Thursday, July 12, 2012

The sinking of Battleship

Peter Berg's alien invasion film Battleship is arguably the biggest failure of the 2012 summer movie season. As I write this, the film, which cost in excess of $200 million to produce, has grossed a paltry $65 million in the United States after having been in release for nearly two months. (A discussion of box office receipts is perhaps the only time I'll unironically use the word "paltry" when referring to tens of millions of dollars.) The overall critical reaction to the film was unsurprisingly savage, as it represents nearly everything serious film critics despise: it's big, it's dumb, it's loud and it's derivative. But let's be honest; critics rarely influence the moviegoing public, and I expected the film to do at least somewhat better business than it has. What I have found surprising is the largely ambivalent, even negative reaction to the film among moviegoers and internet commentators. Clearly, based on its box office returns, a lot of people simply chose not to see Battleship, and after reading a lot of what's been written about it, you would expect it to be one of the worst films ever made. But it isn't, not by a long shot. I saw it in a theater, and I have to say, it's not that bad. I thought it was perfectly enjoyable, and I certainly didn't walk out of the theater regretting having seen the film. (It may have helped matters somewhat that we saw it for free by using a gift card.) Although the plot was ridiculous to say the least, the acting was reasonably competent, the special effects were spectacularly well-done, and overall, I was honestly entertained more than I expected to be. I'm not going to expend any more words trying to defend the film (at least not in this paragraph), because on a certain level, it's indefensible. An obscene amount of money was spent to produce this film, but that's nothing out of the ordinary in today's Hollywood; it only becomes an issue when that money isn't recouped. The bottom line is, either you'll have fun with Battleship or you won't, but frankly, I'm mystified as to why it bombed so thoroughly, and I'd like to try and figure out why.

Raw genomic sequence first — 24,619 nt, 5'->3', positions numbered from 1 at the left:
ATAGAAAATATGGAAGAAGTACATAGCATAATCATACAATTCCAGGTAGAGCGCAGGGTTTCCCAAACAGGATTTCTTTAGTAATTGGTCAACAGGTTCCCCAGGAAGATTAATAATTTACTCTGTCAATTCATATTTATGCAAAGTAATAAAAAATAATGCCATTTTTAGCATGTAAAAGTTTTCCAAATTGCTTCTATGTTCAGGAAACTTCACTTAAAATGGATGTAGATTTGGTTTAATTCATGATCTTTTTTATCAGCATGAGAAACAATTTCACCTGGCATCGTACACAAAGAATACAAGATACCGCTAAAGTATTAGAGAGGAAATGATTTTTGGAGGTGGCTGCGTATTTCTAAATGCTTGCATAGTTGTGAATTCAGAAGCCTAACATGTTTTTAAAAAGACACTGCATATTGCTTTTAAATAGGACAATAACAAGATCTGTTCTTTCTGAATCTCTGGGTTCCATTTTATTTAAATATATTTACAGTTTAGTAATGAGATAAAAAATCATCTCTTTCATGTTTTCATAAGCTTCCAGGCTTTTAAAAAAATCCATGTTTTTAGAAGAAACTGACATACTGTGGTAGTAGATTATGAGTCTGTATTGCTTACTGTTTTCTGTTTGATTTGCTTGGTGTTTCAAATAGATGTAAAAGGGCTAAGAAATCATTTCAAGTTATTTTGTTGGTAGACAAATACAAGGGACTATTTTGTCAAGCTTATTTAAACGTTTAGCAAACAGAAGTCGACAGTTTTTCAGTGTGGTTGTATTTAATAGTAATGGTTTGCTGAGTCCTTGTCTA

I'll bet they're feeling a bit inadequate

First of all, the argument that it tanked because it's a dumb movie is invalid. It's not like stupid movies haven't cleaned up at the box office in the past; just look at Michael Bay's Transformers series, which Battleship actually has a lot in common with. Both were developed by the toy company Hasbro based on their products, both feature robotic alien machinery that can reconfigure itself into different objects, and both are, well, stupid. That's where the similarities end, however. The three Transformers films (of which, full disclosure here, I've only seen the first), have grossed well over a billion dollars in the US alone. On the Rotten Tomatoes website, which tracks a film's popularity among both critics and audiences, Battleship receives a dismal 34% score from critics and doesn't fare much better with audiences, who score it at 56%. By contrast, the first Transformers movie scored 57% with critics and 89% with audiences. Why the huge difference? Is Transformers really a better movie? If you asked me, I'd say no. While I enjoyed the first film to a certain degree, it clearly didn't make me want to rush out and see the other two films upon their release. I haven't even bothered to rent them yet. Transformers is deafening, obnoxious and infantile to a much greater degree than Battleship, and personally, I find the star of the series, Shia LaBoeuf, to be irritating, much more so than Battleship star Taylor Kitsch. Speaking of Kitsch, he was also the lead in another huge 2012 flop, John Carter, leading some people to hypothesize that he's somehow box office poison. I think it's just bad luck on his part. No, despite the recent, massive success of a truly intelligent and thought-provoking sci-fi/action film like Christopher Nolan's Inception (or for that matter, his Batman films), the fact remains that dumb movies are as popular as ever (Twilight, anyone?).

"Get to the choppa! Wait, get away from the choppa!"